Unfortunately, like Andy Leonard, David recently lost his father and I want to extend my condolences to both of them.
If there is one thing I can say about David’s post, it would be that I completely agree with his statement “I always say to people not to trivialise the challenges they’re going through; whether its seemingly big or seemingly small a challenge is exactly that, a challenge.”
An anxiety attack is nothing to scoff at and, from reading his description, it’s not something that I would wish on anyone.
David’s cookies came from fighting this anxiety day by day, minute by minute, and heartbeat by heartbeat and realising in fighting it, that there is a well of inner strength available to him.
As he put it…
A big part of that process was drawing upon that strength to have the courage to speak to others, those close to me. To use the cookie jar analogy; I needed help to open it, perhaps I needed to have the top loosened for me, and I certainly needed help to reach those cookies that were at the very bottom of the jar
Doug Purnell ( Blog | Twitter )
“Internal mojo”? I can dig it!
Doug talks about having to migrate off of SQL Server 2008 instances since THEY ARE LOSING EXTENDED SUPPORT PEOPLE!
Doug’s cookie is a process, a maxim really.
“What’s the ONE Thing you can do such that by doing it everything else will be easier or unnecessary?”
I’ve heard about this a few times and it’s something that I have to put into practice. Sometimes the thought of something is more intimidating that actually doing it. Procrastination is an eventually killer, when it gets around to it…later.
Taking that one step, that one move, that one action can snowball into a massive effect. After all…
A journey of a thousand miles begins with a single step
You just have to take it.
Glenda Gable ( Blog | Twitter )
Shameless plug #2 – check out dbafuntube.org for videos of the past presentations as well!
Reading Glenda’s post is like seeing a slideshow of accomplishments, each one leading on to bigger and
better things harder obstacles.
Her cookies are these accomplishments, from writing an ETL process before she knew it was a thing, to working with Microsoft on her TB in size database.
As Glenda says in her post I work with Glenda and a few others in helping to organise the DBA Fundamentals Virtual Chapter and she tends to shy away from pointing out her accomplishments. So allow me to say this for her.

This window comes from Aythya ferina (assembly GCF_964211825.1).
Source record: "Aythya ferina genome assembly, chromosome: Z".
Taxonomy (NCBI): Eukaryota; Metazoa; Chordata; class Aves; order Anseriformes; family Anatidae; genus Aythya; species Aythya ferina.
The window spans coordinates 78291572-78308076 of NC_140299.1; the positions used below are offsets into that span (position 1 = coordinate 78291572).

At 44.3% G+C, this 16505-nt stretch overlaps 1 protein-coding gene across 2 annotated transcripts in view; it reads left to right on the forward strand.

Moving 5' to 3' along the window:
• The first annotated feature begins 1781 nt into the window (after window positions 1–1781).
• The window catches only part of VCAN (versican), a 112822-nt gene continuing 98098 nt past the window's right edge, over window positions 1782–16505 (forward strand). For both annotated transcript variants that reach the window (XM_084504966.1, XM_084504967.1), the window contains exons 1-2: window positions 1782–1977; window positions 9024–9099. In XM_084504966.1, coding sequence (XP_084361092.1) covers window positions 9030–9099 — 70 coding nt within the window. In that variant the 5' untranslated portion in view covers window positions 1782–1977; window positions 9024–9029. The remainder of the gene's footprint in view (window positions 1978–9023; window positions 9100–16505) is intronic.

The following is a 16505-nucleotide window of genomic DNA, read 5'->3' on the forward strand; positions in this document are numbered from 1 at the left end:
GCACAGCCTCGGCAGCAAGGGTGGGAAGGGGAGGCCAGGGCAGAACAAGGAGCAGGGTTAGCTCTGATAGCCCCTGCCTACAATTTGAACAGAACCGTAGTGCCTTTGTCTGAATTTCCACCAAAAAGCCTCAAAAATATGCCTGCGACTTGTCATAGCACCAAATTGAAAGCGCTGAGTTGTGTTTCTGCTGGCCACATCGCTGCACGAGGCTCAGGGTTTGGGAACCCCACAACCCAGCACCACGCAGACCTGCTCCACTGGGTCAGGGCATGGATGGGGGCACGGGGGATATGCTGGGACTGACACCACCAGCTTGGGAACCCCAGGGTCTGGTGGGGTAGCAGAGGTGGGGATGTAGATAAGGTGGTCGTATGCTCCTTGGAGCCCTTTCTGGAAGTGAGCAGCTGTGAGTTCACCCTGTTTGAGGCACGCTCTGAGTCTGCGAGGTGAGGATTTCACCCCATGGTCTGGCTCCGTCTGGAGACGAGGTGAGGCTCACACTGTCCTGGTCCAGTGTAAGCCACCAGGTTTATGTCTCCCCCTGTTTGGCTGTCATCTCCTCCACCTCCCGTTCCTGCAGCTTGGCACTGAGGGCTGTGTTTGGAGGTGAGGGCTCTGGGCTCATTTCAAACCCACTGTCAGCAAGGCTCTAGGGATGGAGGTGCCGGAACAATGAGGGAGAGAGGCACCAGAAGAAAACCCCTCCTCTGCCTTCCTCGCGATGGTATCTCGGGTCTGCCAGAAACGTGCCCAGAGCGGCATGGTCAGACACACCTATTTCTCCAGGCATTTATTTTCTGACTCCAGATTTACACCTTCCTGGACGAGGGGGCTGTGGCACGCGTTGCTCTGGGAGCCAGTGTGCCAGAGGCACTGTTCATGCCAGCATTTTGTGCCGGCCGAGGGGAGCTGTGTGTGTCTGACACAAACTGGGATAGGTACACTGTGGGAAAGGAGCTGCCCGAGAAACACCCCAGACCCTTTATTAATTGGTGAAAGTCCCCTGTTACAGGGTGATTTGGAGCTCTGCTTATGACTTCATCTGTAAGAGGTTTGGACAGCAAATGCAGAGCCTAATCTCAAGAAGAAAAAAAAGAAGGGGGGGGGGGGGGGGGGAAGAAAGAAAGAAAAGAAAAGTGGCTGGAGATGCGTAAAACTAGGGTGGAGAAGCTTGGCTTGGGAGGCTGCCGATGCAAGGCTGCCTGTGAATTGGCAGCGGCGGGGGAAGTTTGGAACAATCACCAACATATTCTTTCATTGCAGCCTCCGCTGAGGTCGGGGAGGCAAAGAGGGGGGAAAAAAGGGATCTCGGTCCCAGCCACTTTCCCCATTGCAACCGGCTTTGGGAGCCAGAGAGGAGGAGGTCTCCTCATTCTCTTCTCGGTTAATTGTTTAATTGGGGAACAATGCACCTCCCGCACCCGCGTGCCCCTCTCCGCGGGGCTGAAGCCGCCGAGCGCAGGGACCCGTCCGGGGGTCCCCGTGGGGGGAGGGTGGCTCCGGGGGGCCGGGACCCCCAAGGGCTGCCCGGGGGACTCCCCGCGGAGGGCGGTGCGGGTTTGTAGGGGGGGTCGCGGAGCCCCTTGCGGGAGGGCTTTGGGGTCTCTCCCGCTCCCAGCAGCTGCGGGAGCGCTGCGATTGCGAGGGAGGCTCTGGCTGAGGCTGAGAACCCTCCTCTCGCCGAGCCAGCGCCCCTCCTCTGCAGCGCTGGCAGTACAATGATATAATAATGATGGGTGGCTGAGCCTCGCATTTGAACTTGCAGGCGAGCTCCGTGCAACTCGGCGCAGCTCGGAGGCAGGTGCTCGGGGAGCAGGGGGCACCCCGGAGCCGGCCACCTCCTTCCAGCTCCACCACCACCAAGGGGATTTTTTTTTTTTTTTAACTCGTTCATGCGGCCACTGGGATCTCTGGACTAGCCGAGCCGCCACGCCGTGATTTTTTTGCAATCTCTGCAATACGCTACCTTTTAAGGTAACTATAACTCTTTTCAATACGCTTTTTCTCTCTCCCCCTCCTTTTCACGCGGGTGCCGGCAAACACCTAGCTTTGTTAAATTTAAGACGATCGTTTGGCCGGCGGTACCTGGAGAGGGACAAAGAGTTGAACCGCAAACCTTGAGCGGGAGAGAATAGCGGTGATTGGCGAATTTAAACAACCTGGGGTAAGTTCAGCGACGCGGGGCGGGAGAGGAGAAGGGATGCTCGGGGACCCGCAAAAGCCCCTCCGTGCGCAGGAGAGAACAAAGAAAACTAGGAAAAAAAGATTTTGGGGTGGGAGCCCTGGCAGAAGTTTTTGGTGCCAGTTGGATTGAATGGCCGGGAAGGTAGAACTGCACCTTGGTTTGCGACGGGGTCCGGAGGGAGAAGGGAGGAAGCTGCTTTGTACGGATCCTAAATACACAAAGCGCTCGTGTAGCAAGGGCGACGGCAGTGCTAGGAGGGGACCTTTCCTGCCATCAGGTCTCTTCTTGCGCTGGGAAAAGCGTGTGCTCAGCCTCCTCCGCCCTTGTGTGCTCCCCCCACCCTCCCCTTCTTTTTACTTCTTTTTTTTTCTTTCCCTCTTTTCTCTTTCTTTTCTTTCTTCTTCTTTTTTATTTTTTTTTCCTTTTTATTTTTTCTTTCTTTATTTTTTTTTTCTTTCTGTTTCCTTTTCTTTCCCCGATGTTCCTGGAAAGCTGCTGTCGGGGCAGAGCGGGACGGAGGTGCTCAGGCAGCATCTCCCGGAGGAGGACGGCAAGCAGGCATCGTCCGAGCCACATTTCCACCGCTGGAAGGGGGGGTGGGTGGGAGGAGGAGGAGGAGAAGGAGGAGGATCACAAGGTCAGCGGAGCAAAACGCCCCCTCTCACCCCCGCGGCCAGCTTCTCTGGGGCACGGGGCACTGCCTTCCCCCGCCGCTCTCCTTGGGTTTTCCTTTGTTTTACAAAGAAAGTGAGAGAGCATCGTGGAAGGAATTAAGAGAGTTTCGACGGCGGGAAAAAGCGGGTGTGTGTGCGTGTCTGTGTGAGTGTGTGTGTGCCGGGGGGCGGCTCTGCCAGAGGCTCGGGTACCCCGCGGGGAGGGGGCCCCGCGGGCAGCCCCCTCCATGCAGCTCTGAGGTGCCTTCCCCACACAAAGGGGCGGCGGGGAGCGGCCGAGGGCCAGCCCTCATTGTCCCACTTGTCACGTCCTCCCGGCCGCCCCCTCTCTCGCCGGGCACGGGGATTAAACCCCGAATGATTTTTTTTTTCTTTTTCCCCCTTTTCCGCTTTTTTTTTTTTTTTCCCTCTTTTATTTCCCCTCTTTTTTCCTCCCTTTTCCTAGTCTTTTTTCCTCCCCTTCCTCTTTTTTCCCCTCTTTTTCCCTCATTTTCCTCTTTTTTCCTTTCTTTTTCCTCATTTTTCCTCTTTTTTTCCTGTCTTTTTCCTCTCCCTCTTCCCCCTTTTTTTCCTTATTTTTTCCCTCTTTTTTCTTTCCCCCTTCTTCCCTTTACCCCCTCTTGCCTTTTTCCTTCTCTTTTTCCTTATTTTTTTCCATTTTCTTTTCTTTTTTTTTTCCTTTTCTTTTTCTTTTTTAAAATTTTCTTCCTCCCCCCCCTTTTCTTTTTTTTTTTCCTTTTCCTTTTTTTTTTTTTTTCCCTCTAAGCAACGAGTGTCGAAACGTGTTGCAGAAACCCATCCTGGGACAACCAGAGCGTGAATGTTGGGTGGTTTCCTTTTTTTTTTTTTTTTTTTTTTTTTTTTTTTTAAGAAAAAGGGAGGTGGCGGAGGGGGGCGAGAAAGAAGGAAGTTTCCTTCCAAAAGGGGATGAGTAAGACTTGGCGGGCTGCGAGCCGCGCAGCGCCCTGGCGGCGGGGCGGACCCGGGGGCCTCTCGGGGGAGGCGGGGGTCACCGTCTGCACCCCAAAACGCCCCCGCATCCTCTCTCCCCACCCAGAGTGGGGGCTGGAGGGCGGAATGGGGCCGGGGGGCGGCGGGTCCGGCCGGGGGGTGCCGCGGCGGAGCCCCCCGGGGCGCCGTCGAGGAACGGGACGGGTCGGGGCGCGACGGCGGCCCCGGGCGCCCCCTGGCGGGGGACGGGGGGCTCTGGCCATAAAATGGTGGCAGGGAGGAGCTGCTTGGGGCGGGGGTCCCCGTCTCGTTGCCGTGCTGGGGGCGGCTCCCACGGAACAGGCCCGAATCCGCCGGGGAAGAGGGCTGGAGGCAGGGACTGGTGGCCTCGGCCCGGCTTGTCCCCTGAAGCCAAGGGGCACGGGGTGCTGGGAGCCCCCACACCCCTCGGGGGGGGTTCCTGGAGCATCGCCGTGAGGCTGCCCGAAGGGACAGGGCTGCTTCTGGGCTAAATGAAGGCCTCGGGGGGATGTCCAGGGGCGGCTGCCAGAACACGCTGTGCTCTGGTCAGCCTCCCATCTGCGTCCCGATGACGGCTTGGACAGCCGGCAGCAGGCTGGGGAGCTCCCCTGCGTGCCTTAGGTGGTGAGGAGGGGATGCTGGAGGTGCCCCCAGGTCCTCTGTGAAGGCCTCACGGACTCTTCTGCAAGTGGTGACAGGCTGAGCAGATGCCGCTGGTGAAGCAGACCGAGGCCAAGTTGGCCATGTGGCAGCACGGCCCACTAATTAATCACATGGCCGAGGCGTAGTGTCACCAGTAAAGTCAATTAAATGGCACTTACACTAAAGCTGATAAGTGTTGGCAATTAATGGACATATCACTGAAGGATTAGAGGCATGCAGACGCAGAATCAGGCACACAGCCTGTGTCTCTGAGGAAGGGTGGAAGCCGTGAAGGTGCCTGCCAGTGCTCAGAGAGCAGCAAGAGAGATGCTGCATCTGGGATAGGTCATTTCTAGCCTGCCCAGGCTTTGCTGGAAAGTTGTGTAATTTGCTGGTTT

If the work that Glenda produces for the Virtual Chapter is anything to go by, she is being modest in her achievements here and we truly love what she does and look forward to the next challenge she demolishes!
Jan Mulkens ( Blog | Twitter )
I count myself lucky to have the chance to talk to Jan at SQLBits this year.
I can fully attest that he does practice what he preaches of
– Don’t yearn for anything, it will only bring you sadness.
– Be positive as hate and negativity in general will only erode yourself.
– Whatever you do, act out of kindness towards others and help them first.
– Always tell the truth
Even if the truth leads you down some weird speculative reasoning which you wish you could forget 😐
Jan’s cookie is interesting in that he counts the times where others have seen the extraordinary potential that he has and nurtured it.
Catching a few of Jan’s sessions over the past year or so I can say that this nurturing of his potential has not been wasted.
Jeff Mlakar ( Blog | Twitter )
“Facing the Unknown with Confidence” could have the subtitle “Building upon Success”.
Start with what you know. Then work to what you don’t know (learning)
I like Jeff’s style. It instills a sense of practicality and purpose.
A case of “I will deal with what I know, learn what I don’t, and continue the fight another day”.
Jess Pomfret ( Blog | Twitter )
I should not be surprised that a cookie that Jess states, since she’s into PowerShell, DSC, and automation, is to automate herself out of boring process that made her a bottleneck.